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Parenting Education Beyond COVID-19

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Summary: The Institute for Emerging Issues is hosting a series of conversations around early childhood learning focused on how we develop stronger systems in the midst of ongoing uncertainty.
This episode (Parenting Education Beyond COVID-19) is with guest host Patrick Cronin (IEI Assistant Director) and guests safiyah jackson (early childhood systems director, North Carolina Partnership for Children), Cindy Boger (Lead Parent Educator, Parents as Teachers, Hickory City Schools) and LaKeisha Ross-Johnson (Minister of Music, Arts and Worship, Mt. Zion Baptist Church and Chief Financial Officer, Young People of Integrity).

*This episode of First in Future was recorded on Thursday, July 16th, and reflects information that was up-to-date at that time.*

View the slides here.

Watch Zoomcast on YouTube.

Listen to the podcast:

Highlights & Resources

Resources on Parenting Education Programs in North Carolina

Data for context:
Low Birth-Weight Babies by Race (<2,500g; 2016)
Source: NCDHHS, Early Childhood Data Dashboard.
Black, Non-Hispanic 14.1%
NC Average 9.2%
White, Non-Hispanic 7.6%
Hispanic 7.4%
U.S. Average 8.0%Infant Mortality (per 1,000 live births; 2017)
Source: NCDHHS, Early Childhood Data Dashboard.
American Indian 12.6%
Black, Non-Hispanic 12.5%
NC Average 7.1%
Hispanic 5.7%
White, Non-Hispanic 5.0%
U.S. Average 5.9

Income and Early Achievement
Source: The Campaign for Grade-Level Reading
By Age 2 – Poor children are already behind their peers in listening, counting, and other skills essential to literacy.
Age 3 – A child’s vocabulary as early as age 3 can predict third grade reading achievement.
By age 5 – a typical middle-class child recognizes 22 letters of the alphabet, compared to 9 for a child from a low-income family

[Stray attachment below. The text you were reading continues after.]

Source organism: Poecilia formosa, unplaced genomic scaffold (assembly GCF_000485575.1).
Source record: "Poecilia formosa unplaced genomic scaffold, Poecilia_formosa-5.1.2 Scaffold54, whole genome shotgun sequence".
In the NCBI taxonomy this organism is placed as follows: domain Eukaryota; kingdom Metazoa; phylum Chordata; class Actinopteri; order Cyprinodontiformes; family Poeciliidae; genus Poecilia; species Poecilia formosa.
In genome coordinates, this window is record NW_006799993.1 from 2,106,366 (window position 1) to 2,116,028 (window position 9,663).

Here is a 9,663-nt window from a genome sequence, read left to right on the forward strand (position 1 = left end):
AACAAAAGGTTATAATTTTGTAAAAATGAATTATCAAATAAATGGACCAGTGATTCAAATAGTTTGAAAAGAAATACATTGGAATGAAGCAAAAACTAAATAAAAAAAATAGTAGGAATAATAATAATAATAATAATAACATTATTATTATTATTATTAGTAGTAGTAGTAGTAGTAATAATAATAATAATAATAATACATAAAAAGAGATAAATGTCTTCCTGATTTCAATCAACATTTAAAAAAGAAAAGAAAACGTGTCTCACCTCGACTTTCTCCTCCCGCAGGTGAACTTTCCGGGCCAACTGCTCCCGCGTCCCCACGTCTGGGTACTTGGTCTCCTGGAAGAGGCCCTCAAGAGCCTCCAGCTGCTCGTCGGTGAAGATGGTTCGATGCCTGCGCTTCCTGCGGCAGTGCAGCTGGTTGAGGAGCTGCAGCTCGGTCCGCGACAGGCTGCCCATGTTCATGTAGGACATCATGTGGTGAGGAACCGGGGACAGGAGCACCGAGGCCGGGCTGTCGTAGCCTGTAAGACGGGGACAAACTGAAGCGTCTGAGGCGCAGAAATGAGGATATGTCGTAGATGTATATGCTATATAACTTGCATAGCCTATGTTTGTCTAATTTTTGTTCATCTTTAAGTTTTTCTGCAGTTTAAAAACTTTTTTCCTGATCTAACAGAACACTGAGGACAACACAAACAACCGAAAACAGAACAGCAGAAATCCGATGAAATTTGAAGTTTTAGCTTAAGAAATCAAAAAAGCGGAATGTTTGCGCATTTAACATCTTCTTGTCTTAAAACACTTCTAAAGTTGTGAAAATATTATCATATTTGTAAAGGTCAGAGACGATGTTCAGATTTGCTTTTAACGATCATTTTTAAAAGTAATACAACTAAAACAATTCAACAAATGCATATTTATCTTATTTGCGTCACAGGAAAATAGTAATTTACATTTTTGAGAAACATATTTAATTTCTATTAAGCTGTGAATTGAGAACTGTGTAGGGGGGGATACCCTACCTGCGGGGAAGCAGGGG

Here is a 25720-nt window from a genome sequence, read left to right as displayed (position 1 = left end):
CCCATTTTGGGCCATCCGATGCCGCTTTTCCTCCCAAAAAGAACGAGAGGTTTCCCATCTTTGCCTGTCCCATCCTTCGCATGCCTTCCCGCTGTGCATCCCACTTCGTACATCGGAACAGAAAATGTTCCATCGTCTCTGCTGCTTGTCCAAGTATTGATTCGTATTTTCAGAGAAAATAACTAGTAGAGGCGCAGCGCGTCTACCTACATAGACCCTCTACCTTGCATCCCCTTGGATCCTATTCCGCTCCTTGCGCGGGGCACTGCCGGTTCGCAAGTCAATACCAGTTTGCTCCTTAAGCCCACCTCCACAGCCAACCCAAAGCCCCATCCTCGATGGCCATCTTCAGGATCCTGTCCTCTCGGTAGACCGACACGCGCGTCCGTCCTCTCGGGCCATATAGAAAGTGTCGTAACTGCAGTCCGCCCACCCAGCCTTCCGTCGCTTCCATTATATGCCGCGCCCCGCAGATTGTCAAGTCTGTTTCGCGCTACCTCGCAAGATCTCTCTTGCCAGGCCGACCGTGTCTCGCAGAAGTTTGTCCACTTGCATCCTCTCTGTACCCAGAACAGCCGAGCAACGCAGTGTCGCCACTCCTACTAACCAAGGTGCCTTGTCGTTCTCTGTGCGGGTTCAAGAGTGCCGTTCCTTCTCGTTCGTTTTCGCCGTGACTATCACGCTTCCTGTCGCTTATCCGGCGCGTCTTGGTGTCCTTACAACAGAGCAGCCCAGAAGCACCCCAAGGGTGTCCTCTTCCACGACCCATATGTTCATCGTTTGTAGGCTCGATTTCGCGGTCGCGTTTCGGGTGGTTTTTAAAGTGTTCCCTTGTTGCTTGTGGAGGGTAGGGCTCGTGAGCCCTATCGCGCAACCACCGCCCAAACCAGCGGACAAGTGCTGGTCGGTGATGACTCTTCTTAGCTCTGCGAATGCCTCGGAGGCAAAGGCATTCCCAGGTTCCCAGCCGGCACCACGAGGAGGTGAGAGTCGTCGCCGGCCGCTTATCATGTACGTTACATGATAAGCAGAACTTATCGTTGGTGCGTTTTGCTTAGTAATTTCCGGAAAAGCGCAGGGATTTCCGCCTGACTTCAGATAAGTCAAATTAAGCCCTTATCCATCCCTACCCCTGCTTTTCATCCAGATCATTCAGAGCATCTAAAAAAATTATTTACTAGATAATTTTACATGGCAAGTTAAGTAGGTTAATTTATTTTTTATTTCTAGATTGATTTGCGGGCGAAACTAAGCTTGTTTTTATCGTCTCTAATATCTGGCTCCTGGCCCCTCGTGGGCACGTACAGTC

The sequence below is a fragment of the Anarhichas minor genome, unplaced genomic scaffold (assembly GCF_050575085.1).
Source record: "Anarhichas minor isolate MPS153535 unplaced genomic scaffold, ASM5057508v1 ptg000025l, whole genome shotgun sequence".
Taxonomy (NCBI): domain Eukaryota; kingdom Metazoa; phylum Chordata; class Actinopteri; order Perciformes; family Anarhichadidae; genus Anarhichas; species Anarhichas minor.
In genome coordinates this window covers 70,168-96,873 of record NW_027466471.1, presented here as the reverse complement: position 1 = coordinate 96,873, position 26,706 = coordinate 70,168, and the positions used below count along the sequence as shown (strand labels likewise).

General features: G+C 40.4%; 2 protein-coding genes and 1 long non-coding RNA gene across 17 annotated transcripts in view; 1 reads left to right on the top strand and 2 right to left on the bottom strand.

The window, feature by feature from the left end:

Percentage of Kindergarten Students Demonstrating Reading Comprehension At or Above Grade Level (2017)
Source: NCDHHS, Early Childhood Data Dashboard.
Asian, Non-Hispanic – 77.1%
White, Non-Hisp. – 75.0%
NC Average – 66.4%
Black, Non-Hisp. – 58.7%
Hispanic – 53.7%
American Indian – 47.1%

What do you make of the data?
safiyah jackson: Reminds us of the persistent challenge of racial disparities where the most marginalized communities fare worse. Hope we can shine more light on the problem and solutions. There are research-based solutions: targeted universalism (universal strategies with targeted investments in Black communities).

Cindy Boger: The end goal of the Partnerships for Children is school readiness and success. Parents are their children’s first teachers. Our work giving parents knowledge & support can be really impactful to move the needle on those numbers, especially literacy. 

LaKeisha Ross-Johnson: We have positivity & hope. Put the numbers into perspective – what percentage are those groups of the whole population? Important to keep having conversations like this to get the truth out there; the data doesn’t lie. What do we do with this information now?

What are parenting education programs? What role do they play in improving outcomes?
safiyah jackson: They are one of several universal strategies. Supporting new moms at the most vulnerable time; professionals working with parents in the home or at community centers/schools; investments in maternal and mental health. These programs create a trifecta of benefits: children, caregivers, and the interaction/bonds between them. This is a critical priority that we should be investing in, and too many families don’t have access.

Overview of program in Catawba County:
Cindy Boger: 3 programs using Parents as Teachers curriculum, all about building relationships. Whole family working together, building on strengths and giving them protective factors. Giving concrete support, making connections, sharing resources. Development-centered parenting: mental and physical health of child, issues in discipline, transitions. High retention rate in program. Set up for prenatal through kindergarten.

Importance of child-parent interactions:
Cindy Boger: Programs emphasize the importance of language/literacy, using terms/examples that are easy for parents to understand. This info isn’t necessarily intuitive. We share lots of information about milestones – letting parents know what a child is capable of doing. Helping them with their expectations.
Triple P programs – promotes child social, emotional and developmental strengths, supporting parents in understanding what’s expected/appropriate, giving them tools to have self-efficacy.

Benefits seen through work in Catawba County:
Cindy Boger: Seeing benefits in school readiness through yearly screenings. Confident parents can share their skills with family and friends and become leaders.